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The Russell Reconstitution: Changes to the Russell 1000, 2000, and 3000 Indexes

  • July 16, 2021
  • Front
The Russell Reconstitution_Changes to the Russell 1000, 2000, 3000 Indexes

Every year in June, Russell FTSE “refreshes” their leading index in an event called reconstitution. Reconstitution is a process which helps the Russell 1000, 2000, 3000, and other Russell indexes better reflect the U.S. markets. Once those changes are made, the billions of dollars tracking the indexes start moving.

This year, those changes were made public throughout the month of June. On the morning of June 25, 2021, those changes went live. You might not have even noticed. In fact, this decision might not even directly affect you. However, we decided to illuminate the reasons why reconstitution, or changes to major indexes, have become market-wide events. We’ve also broken down some of the pressing highlights from the 2021 reconstitution of these indexes:

What is reconstitution and why does it matter?

If you’ve never heard the word reconstitution before, you’re probably not alone. If it helps you, it might be wise to replace the word reconstitution with refresh. That’s because the reconstitution process is a refresh to indexes. However, this kind of refresh is not like going to Ikea to buy some new furniture. It’s a meticulous, detail-oriented process that brings about changes which affect the entire market.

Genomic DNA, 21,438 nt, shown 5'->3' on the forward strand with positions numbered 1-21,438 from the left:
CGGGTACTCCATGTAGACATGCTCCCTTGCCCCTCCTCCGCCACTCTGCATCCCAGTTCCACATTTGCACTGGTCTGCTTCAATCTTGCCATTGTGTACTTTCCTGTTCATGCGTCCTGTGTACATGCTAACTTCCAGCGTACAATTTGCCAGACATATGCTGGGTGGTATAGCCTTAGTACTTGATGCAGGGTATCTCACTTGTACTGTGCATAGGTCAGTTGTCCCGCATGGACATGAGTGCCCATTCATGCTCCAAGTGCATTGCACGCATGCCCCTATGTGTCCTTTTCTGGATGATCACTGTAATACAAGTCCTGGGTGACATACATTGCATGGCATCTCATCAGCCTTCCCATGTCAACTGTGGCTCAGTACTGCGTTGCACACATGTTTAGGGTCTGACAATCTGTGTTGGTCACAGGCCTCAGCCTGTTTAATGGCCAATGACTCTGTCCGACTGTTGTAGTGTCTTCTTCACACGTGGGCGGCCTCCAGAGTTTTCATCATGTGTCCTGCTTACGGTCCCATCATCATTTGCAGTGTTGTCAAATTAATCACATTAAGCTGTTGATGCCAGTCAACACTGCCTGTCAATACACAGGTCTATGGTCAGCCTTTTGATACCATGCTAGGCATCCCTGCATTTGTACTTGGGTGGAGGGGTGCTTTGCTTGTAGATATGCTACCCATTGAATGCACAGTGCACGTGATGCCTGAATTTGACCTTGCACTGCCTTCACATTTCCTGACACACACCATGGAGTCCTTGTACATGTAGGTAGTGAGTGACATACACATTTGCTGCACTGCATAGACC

If you’re not familiar with indexes and their importance, we have an entire article dedicated to the biggest indexes in the US and how they work. But, if you’re looking for the sparknotes: changes to indexes are not made arbitrarily and they’re not taken lightly. These changes involve a process that rebalances and reweights the holdings in an index. It also involves adding and deleting certain constituents from an index. The goal with reconstitution is to make an index better reflect its goal or expected outcome.

In the case of the Russell indexes, the changes are made based on the market capitalization of companies. Russell FTSE is on a mission to rank every company by its size. The 1,000 biggest companies in America are at the top of that list and become members of the large-cap Russell 1000 index. The next 2,000 largest companies (that’s to say, companies ranked 1,000 to 3,000) go in the Russell 2000. And, all of those constituents are members of the market-tracking Russell 3000 index.

So, why reconstitution? Well, because markets change. Some companies are bigger this year (and should rise on this hypothetical “leaderboard” of stocks) and others are smaller (which means they should fall in the index or be removed to let bigger companies take their place.)